Springtime tea & baked goods pairing

I know what I want to be when I grow up.

Alexis Siemons, a tea consultant and author of Teaspoons & Petals, (who I had the honor of meeting) taught a class on the art of pairing spring tea and baked goods at Metropolitan Bakery’s Cafe, featuring teas from Premium Steap, on Monday, April 28.

A simple Septa ride from Overbrook, a stroll through Rittenhouse Square, and I walked into an intimate gathering of food and tea lovers. Before this class I had no experience with pairing tea except pairing scones and clotted cream. I like to think I left with some more knowledge.

Guests, or should I say students, sat outlining most of the perimeter of the café while a bunch of us gathered around a community table in the center. Our evening began with an introduction by the owner who wanted this evening to inspire food and community. She handed it over to Alexis who introduced our teas and springtime baked goods.

 

fourteatreats

The menu consisted of four teas and baked goods:

Sencha Green Tea from Japan, paired with a chocolate cherry bread

This first flush tea is reminiscent of spring vegetables, smells of fresh cut grass, and pairs well with buttery/rich food like the chocolate cherry bread I devoured, alternating sip after bite.

Genmaicha Green Tea from Japan, paired with Rosemary Focaccia

This second flush tea pairs well with savory flavors, like the sourdough of the focaccia, because of tea’s  nutty, toasty flavor.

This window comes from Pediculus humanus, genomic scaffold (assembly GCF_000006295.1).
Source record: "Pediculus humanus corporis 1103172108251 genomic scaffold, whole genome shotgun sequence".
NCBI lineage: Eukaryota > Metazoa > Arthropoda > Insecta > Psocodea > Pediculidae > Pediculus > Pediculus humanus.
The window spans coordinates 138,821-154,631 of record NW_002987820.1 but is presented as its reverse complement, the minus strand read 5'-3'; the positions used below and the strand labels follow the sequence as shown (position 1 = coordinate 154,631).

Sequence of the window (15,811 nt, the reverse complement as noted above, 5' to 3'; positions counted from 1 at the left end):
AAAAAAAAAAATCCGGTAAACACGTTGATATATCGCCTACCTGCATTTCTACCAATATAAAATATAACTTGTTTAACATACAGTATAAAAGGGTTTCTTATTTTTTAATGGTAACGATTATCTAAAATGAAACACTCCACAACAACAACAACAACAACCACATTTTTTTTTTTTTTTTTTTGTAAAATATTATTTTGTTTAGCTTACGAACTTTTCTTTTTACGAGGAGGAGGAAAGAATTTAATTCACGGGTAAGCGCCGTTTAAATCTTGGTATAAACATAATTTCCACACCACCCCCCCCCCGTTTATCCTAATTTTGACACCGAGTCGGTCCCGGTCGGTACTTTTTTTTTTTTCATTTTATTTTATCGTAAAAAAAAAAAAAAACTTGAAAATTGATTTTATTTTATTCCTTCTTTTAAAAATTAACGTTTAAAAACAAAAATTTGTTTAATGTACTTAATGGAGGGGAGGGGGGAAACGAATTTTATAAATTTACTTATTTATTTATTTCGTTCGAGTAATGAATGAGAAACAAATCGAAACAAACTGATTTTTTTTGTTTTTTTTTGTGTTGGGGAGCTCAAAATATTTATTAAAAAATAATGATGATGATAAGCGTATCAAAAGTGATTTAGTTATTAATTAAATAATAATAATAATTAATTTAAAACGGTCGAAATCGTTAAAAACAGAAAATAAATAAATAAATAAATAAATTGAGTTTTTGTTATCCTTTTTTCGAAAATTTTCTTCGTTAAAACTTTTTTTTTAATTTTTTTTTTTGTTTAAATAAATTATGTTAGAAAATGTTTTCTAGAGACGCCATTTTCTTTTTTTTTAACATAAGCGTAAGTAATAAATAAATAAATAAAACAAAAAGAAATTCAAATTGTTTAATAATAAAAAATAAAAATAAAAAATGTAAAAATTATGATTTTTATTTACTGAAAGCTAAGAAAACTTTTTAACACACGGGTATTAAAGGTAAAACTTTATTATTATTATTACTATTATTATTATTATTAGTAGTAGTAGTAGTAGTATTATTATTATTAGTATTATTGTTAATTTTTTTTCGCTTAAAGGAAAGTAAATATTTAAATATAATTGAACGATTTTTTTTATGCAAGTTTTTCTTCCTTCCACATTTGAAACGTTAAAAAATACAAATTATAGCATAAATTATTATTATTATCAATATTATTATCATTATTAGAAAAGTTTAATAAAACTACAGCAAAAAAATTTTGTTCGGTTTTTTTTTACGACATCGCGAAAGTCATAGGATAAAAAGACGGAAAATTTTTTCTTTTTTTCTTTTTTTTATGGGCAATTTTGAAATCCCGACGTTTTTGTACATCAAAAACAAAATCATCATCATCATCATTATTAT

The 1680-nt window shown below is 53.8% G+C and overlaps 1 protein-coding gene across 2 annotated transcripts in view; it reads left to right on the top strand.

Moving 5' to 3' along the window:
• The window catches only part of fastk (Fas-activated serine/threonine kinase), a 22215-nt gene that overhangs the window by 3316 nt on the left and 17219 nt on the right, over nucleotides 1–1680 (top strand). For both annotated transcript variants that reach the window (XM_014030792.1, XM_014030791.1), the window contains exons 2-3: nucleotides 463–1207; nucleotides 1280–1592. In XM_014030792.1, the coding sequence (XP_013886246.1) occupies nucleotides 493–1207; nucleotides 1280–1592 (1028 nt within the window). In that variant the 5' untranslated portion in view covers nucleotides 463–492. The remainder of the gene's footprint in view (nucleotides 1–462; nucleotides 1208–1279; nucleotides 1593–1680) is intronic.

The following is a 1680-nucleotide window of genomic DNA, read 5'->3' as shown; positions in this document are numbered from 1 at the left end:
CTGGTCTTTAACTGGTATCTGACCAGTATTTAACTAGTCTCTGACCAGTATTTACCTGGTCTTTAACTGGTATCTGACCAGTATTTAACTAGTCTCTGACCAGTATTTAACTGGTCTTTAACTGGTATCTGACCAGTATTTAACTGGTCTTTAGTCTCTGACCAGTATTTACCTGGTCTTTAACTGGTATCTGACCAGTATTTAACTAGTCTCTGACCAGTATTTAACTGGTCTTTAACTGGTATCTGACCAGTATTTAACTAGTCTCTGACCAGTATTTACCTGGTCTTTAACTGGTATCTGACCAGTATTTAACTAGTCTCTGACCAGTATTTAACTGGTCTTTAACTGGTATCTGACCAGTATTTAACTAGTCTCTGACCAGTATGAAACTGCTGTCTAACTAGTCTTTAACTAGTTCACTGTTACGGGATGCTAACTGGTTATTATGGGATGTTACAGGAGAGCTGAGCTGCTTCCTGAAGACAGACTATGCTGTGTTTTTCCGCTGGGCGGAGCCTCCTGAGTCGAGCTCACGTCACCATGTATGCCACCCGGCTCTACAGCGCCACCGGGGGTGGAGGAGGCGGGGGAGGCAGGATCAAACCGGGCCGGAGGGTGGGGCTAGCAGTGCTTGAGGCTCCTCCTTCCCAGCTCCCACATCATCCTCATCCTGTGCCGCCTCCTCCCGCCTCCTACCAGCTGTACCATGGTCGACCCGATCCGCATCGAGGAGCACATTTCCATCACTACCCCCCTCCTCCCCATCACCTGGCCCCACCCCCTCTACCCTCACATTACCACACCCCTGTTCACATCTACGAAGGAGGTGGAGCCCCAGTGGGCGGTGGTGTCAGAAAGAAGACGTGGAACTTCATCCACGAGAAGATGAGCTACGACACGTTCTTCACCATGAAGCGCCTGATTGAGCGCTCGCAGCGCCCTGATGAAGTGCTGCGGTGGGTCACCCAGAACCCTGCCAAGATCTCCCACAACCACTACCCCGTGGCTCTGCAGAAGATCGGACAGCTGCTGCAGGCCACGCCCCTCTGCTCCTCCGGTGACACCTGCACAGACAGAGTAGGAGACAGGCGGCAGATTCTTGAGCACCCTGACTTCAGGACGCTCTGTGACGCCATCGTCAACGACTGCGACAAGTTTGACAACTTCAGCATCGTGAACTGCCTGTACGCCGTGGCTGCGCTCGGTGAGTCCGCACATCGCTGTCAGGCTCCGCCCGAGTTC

Ti Kuan Yin Oolong Tea from China paired with a plain croissant

The butter of the croissant brought out the floral taste of this velvet oolong tea. We were encouraged to try a leaf, and it wasn’t as bitter as I was expecting. In fact, I had seconds.

Iced Green Earl Grey Rhubarb Tea with a raspberry crumb bar

This is the potpourri of tea. This tea was served iced and had a sharp floral taste, almost like a creamsicle. It was cold on the palate which makes pairing more difficult, but the hints of rhubarb were brought out with the raspberry in the bar.

Tea class photoshop

Other than the art of pairing, the evening was full of useful tea tips which were easily jotted down on paper provided:

  • Alexis stressed the importance of steep time. As someone who enjoys a strong cup of tea, I took this to heart. For example, if you steep a green tea too long, you might burn the leaves and end up with a bitter taste instead of a morning cup of an earthy green tea.
  • Stay away from microwaves. It’s better to just warm your water in a pot on the stove if you don’t have a kettle or electric teapot.
  • Mesh tea balls suffocate tea leaves– they leave no room for the leaves to expand, thus compromising the flavor.
  • White wine + green tea= tea sangria!
  • Boiling water is not required for all teas. The Sencha Green Tea was brewed for 60 seconds at 180°F, the Genmachia at 185°F, and the Oolong at 190°F.

I left with a belly full of tea and baked goods and a mind full of tea pairings.

Bubble Tea Take Two: Homemade

I wasn’t crazy about the bubble tea I had when I was out, but I didn’t want that to turn me off to bubble tea. I love experimenting with tea, have plenty of it, and I bought the tapioca pearls anyway so one afternoon earlier this week I took on the challenge.

The recipe I used is adapted from Rick Rogers’ Tea and Cookies. It was a  Christmas gift from my aunt and I browse through it from time to time looking for some inspiration and this time I found his bubble tea recipe, though I tweaked a few things here and there.

Bubble_1

Ingredients:

3 tablespoons pearl tapioca

Simple syrup to taste

3 rounded teaspoons of your choice of tea

½ cup milk

Ice cubes

I’m still obsessed with the same spring teas I wrote about for my school newspaper earlier this semester so I decided to use two teas from House of Tea. The first is an herbal tea, Fruits of the Forest, and the second is a green tea with green rooibos and ginger.